Facial - Jeff Strand This screwed up little novella begins like an everyday noir story and then transforms into something vastly different. Impotent resume writer Greg has hired a hitman to kill the boldest of his wife's many lovers, but he doesn't want any loose ends and murders the assassin in his office. Of course, the problem arises of how to dispose of the body. Conveniently, Greg's brother Carlton has a need for a dead body and a great way of disposing of it. It has something to do with the terrifying thing that he just found in his basement.

This was a pretty entertaining, quick read, and utterly bizarre. It's not life-changing literature by any means, but I wouldn't have been able to stop reading even if I wanted to. My eyes were glued to my Kindle by the sheer audacity of the story, thinking: "I can't believe I'm actually reading this!," but also anxious to read more because it was cool to see how the story evolved. I had a desire to see how far the author would take the craziness. And I'm here to tell you, he takes it pretty far!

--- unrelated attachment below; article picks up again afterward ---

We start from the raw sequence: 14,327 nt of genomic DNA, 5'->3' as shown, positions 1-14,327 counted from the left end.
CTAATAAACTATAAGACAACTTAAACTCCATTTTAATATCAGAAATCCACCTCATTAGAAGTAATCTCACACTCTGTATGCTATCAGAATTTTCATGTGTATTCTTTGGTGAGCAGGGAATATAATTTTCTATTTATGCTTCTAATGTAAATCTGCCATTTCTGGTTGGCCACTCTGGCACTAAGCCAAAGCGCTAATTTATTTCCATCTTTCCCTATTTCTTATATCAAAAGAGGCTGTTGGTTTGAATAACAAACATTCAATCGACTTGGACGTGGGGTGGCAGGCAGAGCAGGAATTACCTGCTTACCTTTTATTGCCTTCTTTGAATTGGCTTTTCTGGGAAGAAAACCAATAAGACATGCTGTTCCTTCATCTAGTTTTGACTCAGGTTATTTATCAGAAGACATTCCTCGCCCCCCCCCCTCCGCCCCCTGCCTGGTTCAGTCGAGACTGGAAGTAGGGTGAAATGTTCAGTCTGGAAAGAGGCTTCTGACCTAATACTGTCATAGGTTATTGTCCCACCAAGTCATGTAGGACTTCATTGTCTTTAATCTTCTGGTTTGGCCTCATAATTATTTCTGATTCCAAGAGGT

*I recieved an Advanced Reader copy from DarkFuse via NetGalley for an honest review*

The Crazy Kill (Harlem Cycle, #2)

The Crazy Kill (Harlem Cycle, #2) - Chester Himes 3.5 stars
The 3rd novel in Himes's Harlem Cycle begins like a twisted Harlem version of an Agatha Christie mystery. During a liquor-filled wake for Big Joe Pullen, a man is killed on a bread basket with a very distinctive knife. There are many at the wake who have motive for killing him, including his sister Dulcy, her husband Johnny Perry, her wanna-be lover, Chink Charlie Dawson, the victim's girlfriend Doll Baby, and their opium-addicted Holy Roller preacher. But instead of Miss Marple trying to find out who did it, it's Harlem's two gun-happy detectives Grave Digger and Coffin Ed!

This book is more of a straight murder mystery than the first two novels and the plot is much more complicated and confusing, with many characters and motivations introduced in the first chapter. But Chester Himes's hard-hitting, satirical prose is still in full effect. While not as remarkable as the previous books, this one is still entertaining!


Restoration - Greg F. Gifune A beat cop is chasing a drugged up robbery suspect when he accidentally shoots and kills a child bystander. He subsequently loses his job, wife, and self-respect, and ending up at a minimum wage job guarding a used car lot. But, things might start to get a lot worse now that he begins to see the little boy again.